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Accession Number - An accession number is a given to each set of records when they are received by the Archives Service. This number is unique and helps staff to identify where they came from and any information relating to the deposit. The Accession number is also used as a temporary reference number until the records are fully catalogued.
Archives - Archives are records of a person, family, business and organisation, identified as being of long-term importance because they document the history and activities of those who created them. They may be looked after by an Archives Service, Record Office, university or Local Studies library for safe-keeping and to allow members of the public to see them.
Catalogue - A detailed list of records in a particular collection. Each item is given a unique reference number so it can be easily identified and located from storage for use by members of the public.
Many catalogues can now be searched on the Internet, so you can find out what some information before making a journey to see the records.
Collection - A collection is a group of records produced by a specific person, family, or organisation. When catalogued in an Archives Service or Record Office, it usually has its own reference.
Conservation - Conservation is the process of repair for records that have been damaged, poorly stored or mishandled in the past. This work can include rebinding a book, restoring a film so it can be viewed again, or piecing together and re-mounting a map that has been folded so often it has fallen apart.
Conservation is a highly skilled and time-consuming job, which is often limited to items which are either particularly important, or in such poor condition that they cannot otherwise be used. Preservation techniques are used alongside conservation to protect records from further damage and keep them safe and accessible for future generations to use.
Depositors - Depositors are the owners or custodians of records, placed in an Archives Service for safekeeping and public access. Depositors reserve the right to withdraw their records at any time.
Deposits - Deposits is the term used for records held by an Archives Service on long-term loan: the person or organisation that created the records retains ownership and can impose reasonable conditions on their use and availability for researchers to see.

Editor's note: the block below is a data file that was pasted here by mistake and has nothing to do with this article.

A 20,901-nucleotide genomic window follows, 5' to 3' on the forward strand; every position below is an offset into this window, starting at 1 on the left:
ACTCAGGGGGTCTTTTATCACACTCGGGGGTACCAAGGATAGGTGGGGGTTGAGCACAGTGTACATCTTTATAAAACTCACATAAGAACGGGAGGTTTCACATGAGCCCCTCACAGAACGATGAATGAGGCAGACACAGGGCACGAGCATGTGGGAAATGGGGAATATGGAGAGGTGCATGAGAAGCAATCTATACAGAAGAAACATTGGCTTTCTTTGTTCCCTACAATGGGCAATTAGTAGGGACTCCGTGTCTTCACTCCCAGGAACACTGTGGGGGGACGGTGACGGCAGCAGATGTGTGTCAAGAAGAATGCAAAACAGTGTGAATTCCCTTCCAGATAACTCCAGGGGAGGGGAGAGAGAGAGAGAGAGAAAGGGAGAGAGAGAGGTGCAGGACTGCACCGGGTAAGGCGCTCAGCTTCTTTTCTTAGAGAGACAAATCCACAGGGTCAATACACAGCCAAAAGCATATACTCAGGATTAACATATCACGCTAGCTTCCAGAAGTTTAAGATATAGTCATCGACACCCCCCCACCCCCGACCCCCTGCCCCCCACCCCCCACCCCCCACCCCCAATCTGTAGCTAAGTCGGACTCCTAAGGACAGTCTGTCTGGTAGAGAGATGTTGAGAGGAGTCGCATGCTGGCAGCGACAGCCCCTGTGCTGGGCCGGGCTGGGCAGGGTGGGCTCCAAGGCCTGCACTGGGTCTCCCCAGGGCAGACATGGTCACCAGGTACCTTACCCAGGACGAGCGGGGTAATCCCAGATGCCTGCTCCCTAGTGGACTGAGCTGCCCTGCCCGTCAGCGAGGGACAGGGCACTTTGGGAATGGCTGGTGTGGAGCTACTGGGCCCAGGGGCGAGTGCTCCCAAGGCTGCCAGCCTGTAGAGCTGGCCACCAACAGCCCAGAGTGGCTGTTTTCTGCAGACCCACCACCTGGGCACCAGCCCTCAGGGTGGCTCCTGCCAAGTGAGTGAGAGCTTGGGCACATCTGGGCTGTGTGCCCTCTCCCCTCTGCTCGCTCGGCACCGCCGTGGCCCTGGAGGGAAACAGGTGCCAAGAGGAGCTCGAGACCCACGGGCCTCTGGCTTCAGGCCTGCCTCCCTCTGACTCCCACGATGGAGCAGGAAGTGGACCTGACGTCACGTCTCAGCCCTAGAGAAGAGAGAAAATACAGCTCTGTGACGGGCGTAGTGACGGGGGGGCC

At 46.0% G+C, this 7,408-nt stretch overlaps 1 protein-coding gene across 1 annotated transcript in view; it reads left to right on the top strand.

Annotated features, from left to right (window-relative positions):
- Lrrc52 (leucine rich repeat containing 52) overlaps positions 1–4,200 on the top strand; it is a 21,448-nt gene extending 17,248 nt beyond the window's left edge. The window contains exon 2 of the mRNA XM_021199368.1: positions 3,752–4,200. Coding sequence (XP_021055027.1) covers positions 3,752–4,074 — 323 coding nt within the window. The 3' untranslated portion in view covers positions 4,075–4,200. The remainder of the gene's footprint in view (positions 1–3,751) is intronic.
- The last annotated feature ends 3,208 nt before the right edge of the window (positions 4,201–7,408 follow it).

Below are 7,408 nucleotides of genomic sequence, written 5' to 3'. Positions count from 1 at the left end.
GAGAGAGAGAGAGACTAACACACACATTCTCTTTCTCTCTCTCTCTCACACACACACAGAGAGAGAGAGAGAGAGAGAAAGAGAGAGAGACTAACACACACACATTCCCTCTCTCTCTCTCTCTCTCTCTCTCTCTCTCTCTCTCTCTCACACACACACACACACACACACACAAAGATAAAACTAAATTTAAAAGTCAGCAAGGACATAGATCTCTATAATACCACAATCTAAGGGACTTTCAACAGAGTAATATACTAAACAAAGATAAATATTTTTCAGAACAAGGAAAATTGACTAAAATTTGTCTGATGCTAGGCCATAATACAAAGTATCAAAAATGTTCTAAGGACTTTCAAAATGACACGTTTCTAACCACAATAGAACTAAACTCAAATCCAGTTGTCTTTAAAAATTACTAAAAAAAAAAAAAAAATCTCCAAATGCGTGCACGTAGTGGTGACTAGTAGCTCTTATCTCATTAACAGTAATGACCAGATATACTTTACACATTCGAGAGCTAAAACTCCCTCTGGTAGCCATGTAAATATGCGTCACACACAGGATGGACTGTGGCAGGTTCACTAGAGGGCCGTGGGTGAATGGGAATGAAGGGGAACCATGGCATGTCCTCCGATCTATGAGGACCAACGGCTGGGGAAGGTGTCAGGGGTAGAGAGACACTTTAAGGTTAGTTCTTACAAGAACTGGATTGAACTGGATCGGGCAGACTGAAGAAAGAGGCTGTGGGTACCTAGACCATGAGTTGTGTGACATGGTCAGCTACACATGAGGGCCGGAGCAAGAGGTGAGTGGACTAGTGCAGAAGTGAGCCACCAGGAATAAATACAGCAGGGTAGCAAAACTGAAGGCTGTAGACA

identity on tyne - identity on tyne supports the development of new writing and live literature in the North East, with a spotlight on writers of colour.
identity on tyne aims to engage audiences for literature from diverse cultures.
Writer, Sheree Mack, created the organisation in August 2003.
Oral History - Oral history is a practice dedicated to the documenting of living memory. Through interviews the lives, times and experiences of many people are recorded digitally or on audio and video tape for future generations.
Preservation - Preservation is related to Conservation, but usually means less intensive measures to make sure our records survive safely and can be used.
For example, by ensuring that storage locations are suitable: not too warm, damp or dry, or at risk from fire or flooding, by packaging records so they are well supported and not exposed to light, dust and air when not in use, or by making a complete copy of a regularly-used item so that the original need not be handled so often.
Record Office - Record Office is another name for a place that specialise in the care of archives.
Records - Records are anything produced by a person, family, business or organisation in the course of itsí or their existence which helps to show who they were and what they did. Examples include letters, emails, photographs, minute books, films or video-tapes, financial records and diaries. These are some of the most common forms of records, but this is based on traditional Western forms of record keeping. How does your community or organisation remember and record what it has done? Donít be afraid to challenge our ideas of what a record is. If it helps to tell your story, it is probably a record!
When records have been identified as worth preserving for future generations, they are also known as archives.
search room - This is an area where members of the public can view original archives or use our resources, including the library and access to internet for further research.
Lockers are available for your personal belongings, as only notebooks and pencils are allowed in the search room. This is a measure to protect the archives.
Tyne and Wear - Tyne and Wear was the former County Council, created in 1974 and abolished in 1986. It comprised of the following areas:
Newcastle, North Tyneside, Gateshead, South Tyneside and Sunderland.
Tyne and Wear Archives Service cares for the records from and about these areas.
User guide - Tyne and Wear Archives Service has produced 24 User Guides related to the most popular themes of research on local history. Inside each User Guide, a list of relevant archives have been collated to help you kick-start your research. Visit www.tyneandweararchives.org.ukfor a full list of User Guides available.